A 25-75 blend (v/v) of alkali-refined sunflower oil and diesel fuel, a 25-75 blend (v/v) of high oleic safflower oil and diesel fuel, a non-ionic sunflower oil-aqueous ethanol micro-emulsion, and a methyl ester of sunflower oil were evaluated as fuels in a direct injected, turbocharged, intercooled, 4-cylinder Allis-Chalmers diesel engine during a 200-hour ERA cycle laboratory screening endurance test. Engine performance on Phillips 2-D reference fuel served as baseline for the experimental fuels.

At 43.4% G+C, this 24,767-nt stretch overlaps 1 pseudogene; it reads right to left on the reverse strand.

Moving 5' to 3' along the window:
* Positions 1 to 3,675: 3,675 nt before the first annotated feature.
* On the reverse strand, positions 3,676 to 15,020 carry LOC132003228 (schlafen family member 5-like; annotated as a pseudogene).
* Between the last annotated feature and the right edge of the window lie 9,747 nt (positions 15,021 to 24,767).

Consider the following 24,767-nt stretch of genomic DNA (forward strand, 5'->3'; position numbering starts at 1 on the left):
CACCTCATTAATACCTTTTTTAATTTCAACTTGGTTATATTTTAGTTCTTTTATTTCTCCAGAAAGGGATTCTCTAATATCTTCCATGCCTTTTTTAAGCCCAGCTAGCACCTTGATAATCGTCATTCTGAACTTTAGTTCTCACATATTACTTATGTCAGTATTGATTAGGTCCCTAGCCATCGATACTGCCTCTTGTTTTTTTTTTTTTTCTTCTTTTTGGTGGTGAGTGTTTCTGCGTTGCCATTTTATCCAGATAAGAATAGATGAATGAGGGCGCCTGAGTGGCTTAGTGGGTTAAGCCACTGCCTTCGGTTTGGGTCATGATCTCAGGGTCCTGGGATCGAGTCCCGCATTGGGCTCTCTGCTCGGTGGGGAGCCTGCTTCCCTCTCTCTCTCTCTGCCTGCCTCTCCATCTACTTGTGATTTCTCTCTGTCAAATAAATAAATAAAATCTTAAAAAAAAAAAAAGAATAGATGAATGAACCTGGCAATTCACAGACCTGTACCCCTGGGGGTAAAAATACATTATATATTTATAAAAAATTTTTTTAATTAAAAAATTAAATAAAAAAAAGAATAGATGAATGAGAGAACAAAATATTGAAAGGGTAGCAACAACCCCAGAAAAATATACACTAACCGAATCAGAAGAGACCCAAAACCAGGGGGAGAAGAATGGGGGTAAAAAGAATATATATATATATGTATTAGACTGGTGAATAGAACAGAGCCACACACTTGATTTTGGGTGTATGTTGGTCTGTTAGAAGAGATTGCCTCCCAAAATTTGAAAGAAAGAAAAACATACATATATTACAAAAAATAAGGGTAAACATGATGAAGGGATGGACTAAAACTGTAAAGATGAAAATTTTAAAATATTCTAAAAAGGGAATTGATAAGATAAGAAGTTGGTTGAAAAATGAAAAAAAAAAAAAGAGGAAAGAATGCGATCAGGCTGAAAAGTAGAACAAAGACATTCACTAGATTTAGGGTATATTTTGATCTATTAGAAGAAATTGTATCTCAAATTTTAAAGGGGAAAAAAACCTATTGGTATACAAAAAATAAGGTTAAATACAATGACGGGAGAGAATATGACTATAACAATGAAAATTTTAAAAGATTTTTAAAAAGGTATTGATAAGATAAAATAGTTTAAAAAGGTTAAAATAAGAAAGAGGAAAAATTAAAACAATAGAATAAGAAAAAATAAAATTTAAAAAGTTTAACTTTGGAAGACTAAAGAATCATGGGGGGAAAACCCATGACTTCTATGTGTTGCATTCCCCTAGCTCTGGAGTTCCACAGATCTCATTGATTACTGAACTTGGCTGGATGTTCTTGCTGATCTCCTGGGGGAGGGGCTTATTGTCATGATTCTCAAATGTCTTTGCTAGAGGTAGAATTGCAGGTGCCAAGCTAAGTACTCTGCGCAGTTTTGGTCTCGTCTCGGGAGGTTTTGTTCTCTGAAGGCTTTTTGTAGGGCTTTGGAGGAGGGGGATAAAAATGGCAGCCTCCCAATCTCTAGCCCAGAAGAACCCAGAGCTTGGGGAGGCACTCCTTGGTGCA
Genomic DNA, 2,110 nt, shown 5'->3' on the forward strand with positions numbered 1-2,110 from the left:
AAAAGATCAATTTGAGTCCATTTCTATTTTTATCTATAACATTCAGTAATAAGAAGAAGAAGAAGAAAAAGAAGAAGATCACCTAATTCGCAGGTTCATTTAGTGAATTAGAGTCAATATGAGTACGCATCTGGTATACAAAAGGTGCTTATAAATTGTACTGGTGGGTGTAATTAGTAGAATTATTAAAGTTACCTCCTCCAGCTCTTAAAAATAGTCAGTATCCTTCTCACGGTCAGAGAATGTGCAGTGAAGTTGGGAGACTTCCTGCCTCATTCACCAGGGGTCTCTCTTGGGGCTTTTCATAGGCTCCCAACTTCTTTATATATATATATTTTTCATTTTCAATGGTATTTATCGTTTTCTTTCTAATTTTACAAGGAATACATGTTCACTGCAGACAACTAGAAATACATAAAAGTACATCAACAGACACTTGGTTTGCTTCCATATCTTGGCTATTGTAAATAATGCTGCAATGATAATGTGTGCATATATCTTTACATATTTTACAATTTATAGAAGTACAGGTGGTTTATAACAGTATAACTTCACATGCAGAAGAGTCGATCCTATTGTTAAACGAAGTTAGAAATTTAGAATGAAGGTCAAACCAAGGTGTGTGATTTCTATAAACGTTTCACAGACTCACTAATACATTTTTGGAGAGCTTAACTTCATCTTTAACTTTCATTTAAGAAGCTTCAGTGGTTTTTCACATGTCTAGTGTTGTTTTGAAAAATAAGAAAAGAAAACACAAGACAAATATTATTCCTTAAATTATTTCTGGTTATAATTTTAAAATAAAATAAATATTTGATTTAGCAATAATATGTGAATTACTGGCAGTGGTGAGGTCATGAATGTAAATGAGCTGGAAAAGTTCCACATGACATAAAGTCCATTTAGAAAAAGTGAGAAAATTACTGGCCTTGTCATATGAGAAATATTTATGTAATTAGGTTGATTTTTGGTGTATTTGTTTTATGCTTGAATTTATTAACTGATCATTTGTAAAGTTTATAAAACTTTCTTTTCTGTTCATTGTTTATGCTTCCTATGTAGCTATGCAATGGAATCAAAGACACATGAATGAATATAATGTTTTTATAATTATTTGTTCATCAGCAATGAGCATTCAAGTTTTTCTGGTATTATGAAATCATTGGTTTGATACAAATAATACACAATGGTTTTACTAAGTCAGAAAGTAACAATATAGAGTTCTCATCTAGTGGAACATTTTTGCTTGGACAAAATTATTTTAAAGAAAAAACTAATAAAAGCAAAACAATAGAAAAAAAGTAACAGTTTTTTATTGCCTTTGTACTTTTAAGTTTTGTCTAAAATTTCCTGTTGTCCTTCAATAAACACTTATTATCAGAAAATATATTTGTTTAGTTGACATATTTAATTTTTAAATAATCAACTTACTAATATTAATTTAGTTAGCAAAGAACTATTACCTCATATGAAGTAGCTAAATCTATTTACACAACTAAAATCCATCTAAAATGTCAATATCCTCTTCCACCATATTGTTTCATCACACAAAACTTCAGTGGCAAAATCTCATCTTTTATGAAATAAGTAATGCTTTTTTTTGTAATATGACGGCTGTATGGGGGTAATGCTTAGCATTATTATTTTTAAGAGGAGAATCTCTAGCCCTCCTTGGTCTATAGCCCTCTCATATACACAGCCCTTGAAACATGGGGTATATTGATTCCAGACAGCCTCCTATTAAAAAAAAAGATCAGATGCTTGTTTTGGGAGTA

This paper deals with several aspects of the anomalous behavior of the fuel injection system and its effects on long-term engine performance as experienced during the operation with the alternate fuels. Particular attention was paid to the changes in injection timing and the rates of injection pressure. Furthermore, secondary injection phenomena, initial and final stages of the fuel injection, which have been recognized as very frequent causes of abnormal combustion behavior, were analyzed.